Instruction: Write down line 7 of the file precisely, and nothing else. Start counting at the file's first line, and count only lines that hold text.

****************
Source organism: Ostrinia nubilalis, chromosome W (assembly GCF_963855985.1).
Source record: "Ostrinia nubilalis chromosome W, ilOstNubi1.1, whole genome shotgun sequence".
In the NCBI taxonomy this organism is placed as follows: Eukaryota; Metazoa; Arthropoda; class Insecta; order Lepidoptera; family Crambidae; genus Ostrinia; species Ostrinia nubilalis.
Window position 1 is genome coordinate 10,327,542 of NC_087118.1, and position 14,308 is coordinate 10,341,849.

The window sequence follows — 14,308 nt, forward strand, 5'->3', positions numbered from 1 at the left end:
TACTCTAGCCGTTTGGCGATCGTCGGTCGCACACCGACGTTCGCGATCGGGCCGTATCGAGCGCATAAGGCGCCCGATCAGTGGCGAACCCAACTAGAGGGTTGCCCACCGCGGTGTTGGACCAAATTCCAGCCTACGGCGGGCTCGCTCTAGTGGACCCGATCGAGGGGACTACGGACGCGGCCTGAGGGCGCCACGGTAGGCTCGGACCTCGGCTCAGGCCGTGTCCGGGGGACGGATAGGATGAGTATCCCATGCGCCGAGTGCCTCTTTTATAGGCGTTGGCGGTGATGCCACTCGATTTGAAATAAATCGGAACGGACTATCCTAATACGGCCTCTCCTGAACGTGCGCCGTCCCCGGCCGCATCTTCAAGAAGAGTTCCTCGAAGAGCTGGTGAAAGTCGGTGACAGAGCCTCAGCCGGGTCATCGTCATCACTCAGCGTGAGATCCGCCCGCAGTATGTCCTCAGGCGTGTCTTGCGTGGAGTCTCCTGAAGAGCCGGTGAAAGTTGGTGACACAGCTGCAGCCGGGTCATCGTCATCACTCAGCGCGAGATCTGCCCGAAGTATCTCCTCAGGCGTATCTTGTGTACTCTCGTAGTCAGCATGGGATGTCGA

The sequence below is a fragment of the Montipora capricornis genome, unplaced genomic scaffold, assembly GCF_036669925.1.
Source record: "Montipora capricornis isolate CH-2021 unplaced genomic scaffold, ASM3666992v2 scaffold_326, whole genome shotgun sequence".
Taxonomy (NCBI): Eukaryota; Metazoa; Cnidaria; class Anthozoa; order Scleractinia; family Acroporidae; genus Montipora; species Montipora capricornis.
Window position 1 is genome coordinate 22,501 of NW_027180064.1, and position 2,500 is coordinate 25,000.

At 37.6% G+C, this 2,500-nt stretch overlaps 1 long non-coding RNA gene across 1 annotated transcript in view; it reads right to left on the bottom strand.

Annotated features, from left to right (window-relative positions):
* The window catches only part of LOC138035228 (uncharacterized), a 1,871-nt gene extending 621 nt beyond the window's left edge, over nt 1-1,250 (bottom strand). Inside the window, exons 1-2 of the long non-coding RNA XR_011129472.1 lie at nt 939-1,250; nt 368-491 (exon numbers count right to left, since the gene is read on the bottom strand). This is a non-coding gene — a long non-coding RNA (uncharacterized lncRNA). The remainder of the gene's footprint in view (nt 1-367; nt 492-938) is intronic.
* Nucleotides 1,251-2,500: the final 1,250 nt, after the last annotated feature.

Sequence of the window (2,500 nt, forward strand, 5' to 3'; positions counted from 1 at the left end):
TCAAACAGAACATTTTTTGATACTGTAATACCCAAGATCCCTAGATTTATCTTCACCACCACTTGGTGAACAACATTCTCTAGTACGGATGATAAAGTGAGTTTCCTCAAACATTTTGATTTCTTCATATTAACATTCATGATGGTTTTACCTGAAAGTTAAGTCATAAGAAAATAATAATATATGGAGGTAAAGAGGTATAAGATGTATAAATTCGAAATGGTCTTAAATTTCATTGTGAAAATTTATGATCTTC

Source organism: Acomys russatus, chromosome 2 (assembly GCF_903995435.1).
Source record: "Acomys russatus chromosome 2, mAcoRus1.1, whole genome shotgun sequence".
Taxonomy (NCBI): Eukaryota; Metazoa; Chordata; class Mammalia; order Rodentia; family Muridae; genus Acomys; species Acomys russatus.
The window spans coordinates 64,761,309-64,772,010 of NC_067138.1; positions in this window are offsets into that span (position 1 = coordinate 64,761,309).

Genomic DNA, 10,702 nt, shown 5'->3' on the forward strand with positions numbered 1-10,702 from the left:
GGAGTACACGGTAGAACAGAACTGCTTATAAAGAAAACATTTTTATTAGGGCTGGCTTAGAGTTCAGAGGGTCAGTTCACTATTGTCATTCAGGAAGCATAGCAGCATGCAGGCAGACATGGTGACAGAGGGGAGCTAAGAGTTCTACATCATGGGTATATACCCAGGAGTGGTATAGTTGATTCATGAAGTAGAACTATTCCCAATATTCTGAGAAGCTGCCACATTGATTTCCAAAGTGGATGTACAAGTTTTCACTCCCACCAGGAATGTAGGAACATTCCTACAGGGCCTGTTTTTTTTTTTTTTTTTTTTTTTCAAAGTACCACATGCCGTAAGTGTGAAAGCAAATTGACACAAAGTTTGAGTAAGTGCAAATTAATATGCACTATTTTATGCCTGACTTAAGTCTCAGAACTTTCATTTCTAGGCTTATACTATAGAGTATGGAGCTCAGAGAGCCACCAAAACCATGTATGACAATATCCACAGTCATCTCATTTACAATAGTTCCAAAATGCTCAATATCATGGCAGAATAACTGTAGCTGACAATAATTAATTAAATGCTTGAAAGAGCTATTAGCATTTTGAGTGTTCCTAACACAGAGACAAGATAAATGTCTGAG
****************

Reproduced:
The sequence below is a fragment of the Montipora capricornis genome, unplaced genomic scaffold, assembly GCF_036669925.1.